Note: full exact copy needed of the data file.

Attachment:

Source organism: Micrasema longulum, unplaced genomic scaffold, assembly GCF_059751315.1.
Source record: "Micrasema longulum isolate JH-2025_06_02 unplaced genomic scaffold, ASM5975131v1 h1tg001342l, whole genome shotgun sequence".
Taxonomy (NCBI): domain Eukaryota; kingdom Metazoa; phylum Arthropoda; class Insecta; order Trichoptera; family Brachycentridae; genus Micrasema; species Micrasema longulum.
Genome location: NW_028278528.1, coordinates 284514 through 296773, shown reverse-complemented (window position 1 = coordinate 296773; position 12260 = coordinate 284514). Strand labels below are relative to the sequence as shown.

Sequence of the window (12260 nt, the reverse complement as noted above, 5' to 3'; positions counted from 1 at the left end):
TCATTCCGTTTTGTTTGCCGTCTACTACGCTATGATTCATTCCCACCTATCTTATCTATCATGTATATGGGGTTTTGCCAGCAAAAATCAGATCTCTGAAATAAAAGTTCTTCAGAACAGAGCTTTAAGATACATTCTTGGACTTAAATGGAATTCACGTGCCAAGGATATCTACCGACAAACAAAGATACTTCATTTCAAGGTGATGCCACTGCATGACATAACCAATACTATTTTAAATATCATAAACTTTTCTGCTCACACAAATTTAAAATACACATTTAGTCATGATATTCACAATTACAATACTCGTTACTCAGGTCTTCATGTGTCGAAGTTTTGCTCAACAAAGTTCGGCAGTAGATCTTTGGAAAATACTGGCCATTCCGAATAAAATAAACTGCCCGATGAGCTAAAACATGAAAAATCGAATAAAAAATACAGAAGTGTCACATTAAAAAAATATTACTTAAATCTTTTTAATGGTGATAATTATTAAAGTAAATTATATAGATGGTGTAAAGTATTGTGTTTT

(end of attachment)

Source organism: Micrasema longulum, unplaced genomic scaffold, assembly GCF_059751315.1.
Source record: "Micrasema longulum isolate JH-2025_06_02 unplaced genomic scaffold, ASM5975131v1 h1tg001342l, whole genome shotgun sequence".
Taxonomy (NCBI): domain Eukaryota; kingdom Metazoa; phylum Arthropoda; class Insecta; order Trichoptera; family Brachycentridae; genus Micrasema; species Micrasema longulum.
Genome location: NW_028278528.1, coordinates 284514 through 296773, shown reverse-complemented (window position 1 = coordinate 296773; position 12260 = coordinate 284514). Strand labels below are relative to the sequence as shown.

Sequence of the window (12260 nt, the reverse complement as noted above, 5' to 3'; positions counted from 1 at the left end):
TCATTCCGTTTTGTTTGCCGTCTACTACGCTATGATTCATTCCCACCTATCTTATCTATCATGTATATGGGGTTTTGCCAGCAAAAATCAGATCTCTGAAATAAAAGTTCTTCAGAACAGAGCTTTAAGATACATTCTTGGACTTAAATGGAATTCACGTGCCAAGGATATCTACCGACAAACAAAGATACTTCATTTCAAGGTGATGCCACTGCATGACATAACCAATACTATTTTAAATATCATAAACTTTTCTGCTCACACAAATTTAAAATACACATTTAGTCATGATATTCACAATTACAATACTCGTTACTCAGGTCTTCATGTGTCGAAGTTTTGCTCAACAAAGTTCGGCAGTAGATCTTTGGAAAATACTGGCCATTCCGAATAAAATAAACTGCCCGATGAGCTAAAACATGAAAAATCGAATAAAAAATACAGAAGTGTCACATTAAAAAAATATTACTTAAATCTTTTTAATGGTGATAATTATTAAAGTAAATTATATAGATGGTGTAAAGTATTGTGTTTT